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L.A., Bakersfield Growth Is Poised for Grapevine Collision

Development: Plans for huge projects along I-5 threaten to blur a longtime regional divide.

September 09, 2002|DARYL KELLEY | TIMES STAFF WRITER

Near the top of the daunting Grapevine, the mountain route between Southern California and the Central Valley, lies a wind-swept valley where developers are proposing to build a 70,000-resident city, the largest housing project in Los Angeles County history.

At the base of the same steep grade, a mammoth white Ikea furniture warehouse juts out of a parched Kern County plain. It is the first of dozens of warehouses planned at the foot of the Tehachapi Mountains.

Over the next decade or two, the 23,000-home Centennial housing project, the 1,450-acre warehouse complex and a third large development on the giant Tejon Ranch are expected to alter regional distinctions formed over 150 years--blurring the lines that have distinguished the sprawl of the south from the farms of the north, the city from the country, the burbs from the sticks.

Like steppingstones, the three projects along Interstate 5 would link Southern California and the Central Valley, filling parts of the 75-mile expanse between Santa Clarita and Bakersfield that is now nearly all open space.

The rugged Tehachapis had long proved to be one obstacle that even Southern California's relentless sprawl could not surmount. The mountains were so formidable that the area's first U.S. surveyor used camels to traverse them. Even when the Old Ridge Route was opened in 1915, it took the better part of a day to get from Los Angeles to Bakersfield.

But those old boundaries are becoming obsolete.

On the grazing lands of Tejon Ranch--an area larger than the city of Los Angeles--developers now plot the warehouse district as a major shipping springboard for goods from the ports of Long Beach and Los Angeles. The "new town" of Centennial would include jobs for 30,000.

Protests seem inevitable--water is short, wildlife may be threatened and development would leapfrog far beyond current city boundaries. But given the growth records of Kern and Los Angeles counties, the ambitious vision for Tejon could prevail.

"It's kind of like Southern California and Northern California are taking over Central California as a distinct place," said Kathryn Colebrook, a mortgage company manager in Bakersfield. "Obviously, Southern California is coming over the hill."

Indeed, residents of the Central Valley say they can already see the fading of regional distinctions in the old Depression-era boomtown of Bakersfield--and the best and worst of that change.

Tens of thousands of Southern Californians have already moved to that community, once better known for Buck Owens, oil and agriculture. There, in blistering summer heat and chilling winter fog, amid a stagnant economy, a typical house still sells for $119,000, a third of the price buyers are paying in coastal Southern California.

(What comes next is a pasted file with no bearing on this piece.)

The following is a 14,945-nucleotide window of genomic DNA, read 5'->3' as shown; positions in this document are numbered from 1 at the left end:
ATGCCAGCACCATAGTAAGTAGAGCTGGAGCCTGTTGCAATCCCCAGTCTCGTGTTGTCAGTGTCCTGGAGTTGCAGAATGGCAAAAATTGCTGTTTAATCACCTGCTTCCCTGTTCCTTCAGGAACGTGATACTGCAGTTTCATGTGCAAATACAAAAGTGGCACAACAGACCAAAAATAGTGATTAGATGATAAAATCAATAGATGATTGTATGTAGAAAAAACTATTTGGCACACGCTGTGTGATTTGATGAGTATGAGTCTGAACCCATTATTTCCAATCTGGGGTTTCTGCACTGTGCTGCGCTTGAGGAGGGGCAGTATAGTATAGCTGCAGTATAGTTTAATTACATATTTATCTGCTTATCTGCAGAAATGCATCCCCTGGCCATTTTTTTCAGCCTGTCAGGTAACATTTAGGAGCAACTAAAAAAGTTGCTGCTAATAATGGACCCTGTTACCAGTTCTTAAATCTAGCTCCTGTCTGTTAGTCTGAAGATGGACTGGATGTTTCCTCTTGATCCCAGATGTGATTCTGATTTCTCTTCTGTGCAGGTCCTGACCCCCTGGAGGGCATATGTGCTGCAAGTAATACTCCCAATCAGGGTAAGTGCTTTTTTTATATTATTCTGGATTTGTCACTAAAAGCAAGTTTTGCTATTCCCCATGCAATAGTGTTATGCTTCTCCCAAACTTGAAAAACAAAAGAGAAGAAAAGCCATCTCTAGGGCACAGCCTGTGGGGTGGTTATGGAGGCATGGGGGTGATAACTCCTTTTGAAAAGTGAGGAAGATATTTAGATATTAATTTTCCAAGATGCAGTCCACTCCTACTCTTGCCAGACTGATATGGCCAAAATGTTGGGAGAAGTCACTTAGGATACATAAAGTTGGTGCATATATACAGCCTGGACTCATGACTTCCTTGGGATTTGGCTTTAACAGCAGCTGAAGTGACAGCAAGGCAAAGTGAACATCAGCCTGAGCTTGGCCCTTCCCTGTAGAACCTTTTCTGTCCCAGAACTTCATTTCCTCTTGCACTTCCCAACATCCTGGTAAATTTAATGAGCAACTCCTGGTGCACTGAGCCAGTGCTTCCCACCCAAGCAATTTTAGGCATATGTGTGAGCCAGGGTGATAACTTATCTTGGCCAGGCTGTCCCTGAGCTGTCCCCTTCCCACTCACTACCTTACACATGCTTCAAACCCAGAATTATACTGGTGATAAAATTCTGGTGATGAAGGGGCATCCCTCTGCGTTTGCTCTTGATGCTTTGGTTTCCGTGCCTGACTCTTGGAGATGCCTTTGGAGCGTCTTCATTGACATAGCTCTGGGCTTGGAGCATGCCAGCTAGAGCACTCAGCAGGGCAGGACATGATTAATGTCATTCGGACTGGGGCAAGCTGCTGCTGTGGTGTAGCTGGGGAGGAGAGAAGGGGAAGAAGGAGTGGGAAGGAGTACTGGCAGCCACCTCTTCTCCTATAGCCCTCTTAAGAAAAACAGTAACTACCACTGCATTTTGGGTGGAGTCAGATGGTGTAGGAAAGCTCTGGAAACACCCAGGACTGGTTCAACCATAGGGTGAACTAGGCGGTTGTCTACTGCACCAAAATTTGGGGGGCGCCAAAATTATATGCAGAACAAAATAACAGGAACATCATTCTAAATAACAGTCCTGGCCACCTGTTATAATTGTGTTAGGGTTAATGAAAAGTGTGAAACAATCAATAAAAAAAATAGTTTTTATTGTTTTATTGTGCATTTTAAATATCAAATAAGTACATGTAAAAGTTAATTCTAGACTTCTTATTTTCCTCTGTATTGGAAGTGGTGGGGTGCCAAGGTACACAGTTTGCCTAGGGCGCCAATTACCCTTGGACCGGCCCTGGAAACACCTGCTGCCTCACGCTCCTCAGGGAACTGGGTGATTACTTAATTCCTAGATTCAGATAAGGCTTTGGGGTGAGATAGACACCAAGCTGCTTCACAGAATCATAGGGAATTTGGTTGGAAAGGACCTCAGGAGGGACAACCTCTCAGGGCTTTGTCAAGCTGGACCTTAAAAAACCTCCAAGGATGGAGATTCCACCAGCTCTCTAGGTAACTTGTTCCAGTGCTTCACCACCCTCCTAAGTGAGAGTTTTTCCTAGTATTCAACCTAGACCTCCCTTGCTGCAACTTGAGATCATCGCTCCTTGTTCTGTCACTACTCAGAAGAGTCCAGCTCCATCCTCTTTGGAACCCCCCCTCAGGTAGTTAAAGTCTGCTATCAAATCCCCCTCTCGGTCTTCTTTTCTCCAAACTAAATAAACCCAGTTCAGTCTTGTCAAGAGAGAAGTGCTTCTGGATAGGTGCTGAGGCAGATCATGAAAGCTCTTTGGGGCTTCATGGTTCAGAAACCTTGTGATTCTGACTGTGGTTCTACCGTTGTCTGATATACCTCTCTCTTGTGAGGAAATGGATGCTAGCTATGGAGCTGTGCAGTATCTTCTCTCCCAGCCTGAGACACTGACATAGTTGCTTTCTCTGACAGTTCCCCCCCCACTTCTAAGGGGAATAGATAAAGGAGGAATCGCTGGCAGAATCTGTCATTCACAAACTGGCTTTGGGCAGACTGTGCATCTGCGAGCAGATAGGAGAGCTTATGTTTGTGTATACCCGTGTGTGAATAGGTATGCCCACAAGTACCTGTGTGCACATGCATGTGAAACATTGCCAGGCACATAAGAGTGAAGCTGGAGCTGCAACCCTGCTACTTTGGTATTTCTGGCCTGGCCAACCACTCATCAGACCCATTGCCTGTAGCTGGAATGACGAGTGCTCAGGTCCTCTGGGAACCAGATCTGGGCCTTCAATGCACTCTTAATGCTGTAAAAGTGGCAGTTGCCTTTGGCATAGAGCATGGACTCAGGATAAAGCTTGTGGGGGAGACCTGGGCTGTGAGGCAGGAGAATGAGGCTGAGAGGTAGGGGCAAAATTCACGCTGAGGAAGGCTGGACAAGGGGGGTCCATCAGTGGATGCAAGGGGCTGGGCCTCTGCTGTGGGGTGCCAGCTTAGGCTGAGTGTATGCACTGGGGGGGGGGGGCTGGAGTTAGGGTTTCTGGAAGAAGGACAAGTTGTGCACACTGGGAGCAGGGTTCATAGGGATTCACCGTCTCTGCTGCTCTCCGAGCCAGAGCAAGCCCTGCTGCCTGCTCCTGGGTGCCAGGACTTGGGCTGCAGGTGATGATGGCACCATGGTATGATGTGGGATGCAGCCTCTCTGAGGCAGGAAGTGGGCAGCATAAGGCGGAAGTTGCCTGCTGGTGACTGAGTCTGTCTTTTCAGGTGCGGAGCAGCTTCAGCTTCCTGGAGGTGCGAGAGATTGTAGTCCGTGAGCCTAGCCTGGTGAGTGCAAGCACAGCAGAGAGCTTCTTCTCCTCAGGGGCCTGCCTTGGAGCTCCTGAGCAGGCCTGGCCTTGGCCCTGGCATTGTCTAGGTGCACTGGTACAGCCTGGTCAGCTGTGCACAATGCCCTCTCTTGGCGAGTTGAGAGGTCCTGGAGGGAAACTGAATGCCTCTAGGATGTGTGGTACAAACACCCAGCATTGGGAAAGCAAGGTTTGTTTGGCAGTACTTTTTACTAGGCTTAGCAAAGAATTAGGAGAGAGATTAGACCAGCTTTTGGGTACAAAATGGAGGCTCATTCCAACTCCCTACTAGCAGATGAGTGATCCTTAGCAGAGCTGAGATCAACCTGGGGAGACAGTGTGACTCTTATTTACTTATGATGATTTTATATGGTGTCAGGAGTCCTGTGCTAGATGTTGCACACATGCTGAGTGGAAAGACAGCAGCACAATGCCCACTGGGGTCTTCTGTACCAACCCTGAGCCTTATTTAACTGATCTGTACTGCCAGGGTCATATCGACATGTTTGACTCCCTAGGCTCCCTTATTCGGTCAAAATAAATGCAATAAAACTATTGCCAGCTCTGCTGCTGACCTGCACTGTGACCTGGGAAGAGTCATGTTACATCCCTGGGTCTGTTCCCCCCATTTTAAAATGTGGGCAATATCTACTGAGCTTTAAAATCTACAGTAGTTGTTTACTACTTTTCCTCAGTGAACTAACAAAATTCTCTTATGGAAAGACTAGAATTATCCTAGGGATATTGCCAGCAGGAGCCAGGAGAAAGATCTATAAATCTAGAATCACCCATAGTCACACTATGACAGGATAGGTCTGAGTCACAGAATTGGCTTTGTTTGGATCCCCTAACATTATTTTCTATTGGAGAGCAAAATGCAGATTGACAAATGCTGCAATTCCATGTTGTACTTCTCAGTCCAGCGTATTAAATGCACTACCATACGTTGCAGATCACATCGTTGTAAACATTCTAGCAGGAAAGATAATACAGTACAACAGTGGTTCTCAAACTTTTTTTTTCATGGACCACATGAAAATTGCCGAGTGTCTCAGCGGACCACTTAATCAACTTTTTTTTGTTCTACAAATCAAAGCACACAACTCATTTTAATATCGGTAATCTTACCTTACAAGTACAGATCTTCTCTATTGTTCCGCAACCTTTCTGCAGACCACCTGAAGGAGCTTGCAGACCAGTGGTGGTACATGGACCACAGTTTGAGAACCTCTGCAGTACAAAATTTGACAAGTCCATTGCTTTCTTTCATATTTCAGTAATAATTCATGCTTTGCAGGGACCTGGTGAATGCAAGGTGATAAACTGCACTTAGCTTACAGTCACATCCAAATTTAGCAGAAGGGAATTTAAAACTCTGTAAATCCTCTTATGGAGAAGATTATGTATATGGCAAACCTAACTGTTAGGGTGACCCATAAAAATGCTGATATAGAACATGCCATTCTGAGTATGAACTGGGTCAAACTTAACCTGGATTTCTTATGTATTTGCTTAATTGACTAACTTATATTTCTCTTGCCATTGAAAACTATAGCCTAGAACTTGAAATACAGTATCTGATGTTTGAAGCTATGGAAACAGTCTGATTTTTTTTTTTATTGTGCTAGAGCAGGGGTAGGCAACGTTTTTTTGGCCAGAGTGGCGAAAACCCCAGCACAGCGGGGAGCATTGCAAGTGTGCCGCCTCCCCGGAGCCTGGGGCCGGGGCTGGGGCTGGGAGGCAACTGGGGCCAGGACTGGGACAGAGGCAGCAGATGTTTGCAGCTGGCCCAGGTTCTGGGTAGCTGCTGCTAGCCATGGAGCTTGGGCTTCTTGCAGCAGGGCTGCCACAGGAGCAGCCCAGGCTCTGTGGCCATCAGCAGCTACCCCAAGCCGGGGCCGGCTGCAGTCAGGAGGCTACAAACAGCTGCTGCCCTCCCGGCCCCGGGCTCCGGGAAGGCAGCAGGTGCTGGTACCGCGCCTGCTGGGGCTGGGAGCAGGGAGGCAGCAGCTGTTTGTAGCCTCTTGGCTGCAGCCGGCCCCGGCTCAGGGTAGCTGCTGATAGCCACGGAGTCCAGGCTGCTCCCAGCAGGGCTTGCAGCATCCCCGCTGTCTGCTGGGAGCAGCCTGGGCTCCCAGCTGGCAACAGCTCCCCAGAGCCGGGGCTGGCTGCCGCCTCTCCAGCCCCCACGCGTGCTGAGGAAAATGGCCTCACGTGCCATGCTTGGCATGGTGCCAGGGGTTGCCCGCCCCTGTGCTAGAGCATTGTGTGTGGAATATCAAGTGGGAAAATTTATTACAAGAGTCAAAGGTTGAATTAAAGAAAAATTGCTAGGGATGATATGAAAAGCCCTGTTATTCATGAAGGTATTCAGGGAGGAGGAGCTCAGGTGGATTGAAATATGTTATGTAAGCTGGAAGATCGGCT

The president of the Bakersfield realty board said that one in five of his customers is from south of the Tehachapis. The city's growth rate was three times that of the state over the last decade. And home sales are only accelerating, up 61% in the last four years.

"It's basically people who 30 years ago might have bought a house in Woodland Hills, and 20 years ago in Thousand Oaks and 10 years ago in Santa Clarita," said author and demographic researcher Joel Kotkin, a senior fellow at Pepperdine University.

"Now they've been priced out of those markets," he said.

Amid the stylish new subdivisions of sprawling west Bakersfield, which has grown from virtually nothing in 20 years, sit trendy shops, big box stores and golf course communities so familiar to Southern Californians.

But while new industry brings jobs, along with it comes traffic. While affordable homes are the dream of young couples, they can obscure the heritage that once made Bakersfield a singular place.

"Southwest Bakersfield is almost a McTown, no different from the McTowns of Orange County or the McTown of Valencia, " said Sriram Khe, former director of the Environmental Resource Management Program at Cal State Bakersfield.

Even as the red-tiled homes and Starbucks-studded shopping centers of the Southland migrated over the Grapevine, the Tejon Ranch still seemed an impenetrable barrier between the two regions. A cattle-raising operation since 1843, the 270,000-acre ranch comprises four old Spanish land grants. It's 40 miles from north to south, 21 miles across--425 square miles in all.

In the 1870s, New York Herald newspaper correspondent Charles Nordhoff described the ranch as the "most magnificent estate, in a single hand, in America."

Tejon was sold in 1912 to an investment group that included the owners of the Los Angeles Times.

"The ranch has never earned much money, but it's a great piece of property," said former Times Publisher Otis Chandler, whose family was a principal owner, through Times Mirror Co., until it sold its interest in 1997.

"Every developer, when they looked at it, thought they were going to make hundreds of millions of dollars," Chandler said. "It's been talked about for 30 years. But nothing has really come of it."

Until recently.

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